Messrs Twumasi Ankrah and Nartey in different articles concerning the legal consequences of the operation of Menzgold Ghana Limited were unanimous on one point: that money goes beyond funds and cash. Both of them relying on the Black’s Law Dictionary came to the conclusion that the word ‘money’ in the context of the Banks and Specialized Deposit Taking Institutions Act, 2016 (Act 930) was broad enough to cover: (i) the medium of exchange authorised or adopted by a government as part of its currency especially domestic currency; (ii) assets that can be easily converted to cash; (iii) capital that is invested or traded as a commodity; (iv) funds; sums of money.

Reindorf Twumasi Ankrah in particular canvassed for an “expansive construction” of the word ‘money’ and argued that should “money in the context of Act 930…be given its ordinary meaning, it will lead to a situation where the BOG will be unable to regulate activities of entities that are operating in the financial sector as deposit takers in substances.” Still not satisfied he states: “such an ordinary meaning will create a situation where the BOG cannot step up to the rescue of innocent and naïve members of the public who may be victims of entities cleverly crafted to put them out the reach of the black letter law…”

These viewpoints raise the specific question of what money is. It is respectfully submitted that money within the context of the Banks and Specialized Deposit-Taking Institutions Act, 2016 (Act 930) means one thing only – coins and banknotes and nothing else. Section 156 of Act 930 considers a deposit as having the following characteristics: (a) sum of money paid to a person on condition that it is to be repaid by that person; (b) repayment is to be made with or without interest or premium either on demand or at an agreed time under the legal and contractual conditions applicable; (c) a deposit does include provision of property or services or the giving of security. It is the element (a) that has generated a lot of discussions.

A close examination of the context in which money is used within the body of Act 930 itself does not support the view and positions advanced by Messrs Twumasi Ankrah and Nartey. First, take a look at the permissible activities as provided for under section 18 of Act 930. The permissible activities include money transmission services. Can it be legitimately said that money transmission services include gold transfer services, copper transfer services or timber transfer services or yam transfer services since all of these are capable of being converted into cash? Absolutely not. Section 18(1)(g) allows banks to trade on their own or on account of a customer in “money market instruments”. A money market instrument refers to a specific investment vehicle. It includes treasury bills, commercial papers, bills of exchange and certificate of deposits.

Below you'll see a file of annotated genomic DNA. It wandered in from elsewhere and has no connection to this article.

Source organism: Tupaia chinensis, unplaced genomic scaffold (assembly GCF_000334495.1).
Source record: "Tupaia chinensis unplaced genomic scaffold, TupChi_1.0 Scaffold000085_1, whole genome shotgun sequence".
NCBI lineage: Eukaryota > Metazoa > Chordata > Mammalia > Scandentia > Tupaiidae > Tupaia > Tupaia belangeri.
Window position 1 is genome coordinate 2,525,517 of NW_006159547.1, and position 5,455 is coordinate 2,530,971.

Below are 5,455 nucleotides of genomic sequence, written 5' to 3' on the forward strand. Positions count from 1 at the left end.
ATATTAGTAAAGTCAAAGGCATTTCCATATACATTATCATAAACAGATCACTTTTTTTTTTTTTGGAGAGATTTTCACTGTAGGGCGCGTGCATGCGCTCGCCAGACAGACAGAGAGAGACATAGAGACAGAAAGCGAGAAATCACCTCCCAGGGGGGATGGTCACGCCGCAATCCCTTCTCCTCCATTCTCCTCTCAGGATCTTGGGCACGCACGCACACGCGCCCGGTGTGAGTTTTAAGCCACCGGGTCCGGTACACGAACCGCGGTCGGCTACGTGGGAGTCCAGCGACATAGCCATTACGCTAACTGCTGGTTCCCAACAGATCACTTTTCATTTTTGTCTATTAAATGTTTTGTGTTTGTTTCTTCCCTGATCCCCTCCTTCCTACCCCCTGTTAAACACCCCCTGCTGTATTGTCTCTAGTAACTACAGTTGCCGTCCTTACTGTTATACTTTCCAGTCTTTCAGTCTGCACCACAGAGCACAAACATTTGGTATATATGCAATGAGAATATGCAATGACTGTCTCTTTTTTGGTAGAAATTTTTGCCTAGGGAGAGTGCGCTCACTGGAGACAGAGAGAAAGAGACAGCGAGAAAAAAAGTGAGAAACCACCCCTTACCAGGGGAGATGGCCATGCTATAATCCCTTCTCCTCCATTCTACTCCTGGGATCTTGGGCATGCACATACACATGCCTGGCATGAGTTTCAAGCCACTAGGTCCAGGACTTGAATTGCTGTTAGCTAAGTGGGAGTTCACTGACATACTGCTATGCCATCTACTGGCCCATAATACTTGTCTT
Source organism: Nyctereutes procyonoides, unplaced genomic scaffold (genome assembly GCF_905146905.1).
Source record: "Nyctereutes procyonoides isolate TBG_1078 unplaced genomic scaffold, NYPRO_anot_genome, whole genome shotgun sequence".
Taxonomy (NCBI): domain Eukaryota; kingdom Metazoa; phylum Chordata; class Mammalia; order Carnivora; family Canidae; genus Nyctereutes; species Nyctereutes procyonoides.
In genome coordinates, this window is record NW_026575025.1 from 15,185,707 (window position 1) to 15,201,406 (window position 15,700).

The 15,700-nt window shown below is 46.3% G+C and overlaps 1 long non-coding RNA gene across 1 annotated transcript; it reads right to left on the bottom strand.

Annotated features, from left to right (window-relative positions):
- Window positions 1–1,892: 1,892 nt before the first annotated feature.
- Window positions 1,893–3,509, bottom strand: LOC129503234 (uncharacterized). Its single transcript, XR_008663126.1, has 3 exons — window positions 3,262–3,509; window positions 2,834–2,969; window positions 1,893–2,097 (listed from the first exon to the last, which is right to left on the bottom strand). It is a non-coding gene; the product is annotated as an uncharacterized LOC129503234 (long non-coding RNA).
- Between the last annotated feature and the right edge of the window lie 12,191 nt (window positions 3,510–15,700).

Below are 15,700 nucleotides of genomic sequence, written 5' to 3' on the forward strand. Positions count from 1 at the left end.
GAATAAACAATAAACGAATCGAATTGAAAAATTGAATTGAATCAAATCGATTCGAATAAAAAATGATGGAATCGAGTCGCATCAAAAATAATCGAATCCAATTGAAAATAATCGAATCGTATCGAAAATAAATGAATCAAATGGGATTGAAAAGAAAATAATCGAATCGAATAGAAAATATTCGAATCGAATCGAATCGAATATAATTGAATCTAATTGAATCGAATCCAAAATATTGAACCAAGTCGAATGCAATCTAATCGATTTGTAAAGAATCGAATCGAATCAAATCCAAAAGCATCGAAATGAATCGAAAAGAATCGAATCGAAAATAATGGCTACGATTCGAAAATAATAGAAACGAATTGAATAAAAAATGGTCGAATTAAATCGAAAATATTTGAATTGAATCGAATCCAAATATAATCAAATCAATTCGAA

Take section 20 (2)(c) of Act 930 as well. The Act empowers the Bank of Ghana or an officer of the Bank of Ghana to “seize or make a copy of a book, record, statement, document, or … seize any money or negotiable instrument found on the premises.” The key words are “money or any negotiable instrument found on the premises.” Can the “money or any negotiable instrument found on the premises” be reasonably said to include gold, diamond, copper or any other kind of mineral which can easily be converted into cash?

Take the Bank of Ghana Act as another example- which for all intents and purposes- is the foundational law for Act 930. The Bank of Ghana Act makes reference to money about 24 times. And in all those instances, not on one occasion can it be said that the reference to money refers to something else other coins or banknotes. Indeed, the Foreign Exchange Act, 2006 (Act 723) defines currency to include coins, money or notes of the Republic or of another country that is designated as legal tender and that circulates as and is customarily used and accepted as a medium of exchange in the country of issue, (b) “travellers’ cheques” or other financial instruments denominated in the currency of Ghana or in foreign currency, (c) any right to receive coins or notes in respect of a credit or ‘ balance with a financial institution or a non-resident. From Act 723, money can only be considered as a legal tender. Commodities of any kind, no matter how valuable they are, cannot be considered as money.

It is, therefore, an extraordinary act of invention for anyone to argue that money can be equated to commodities or any other thing other than what we understand money to be – a recognised currency or legal tender. If statutes could speak, they would definitely complain of the creative excesses they have been subjected to in this matter. Also, the almost immediate and instantaneous resort to American dictionaries and references with whom Act 930 neither shares a fence nor a hedge is clearly not helpful and is to be discouraged.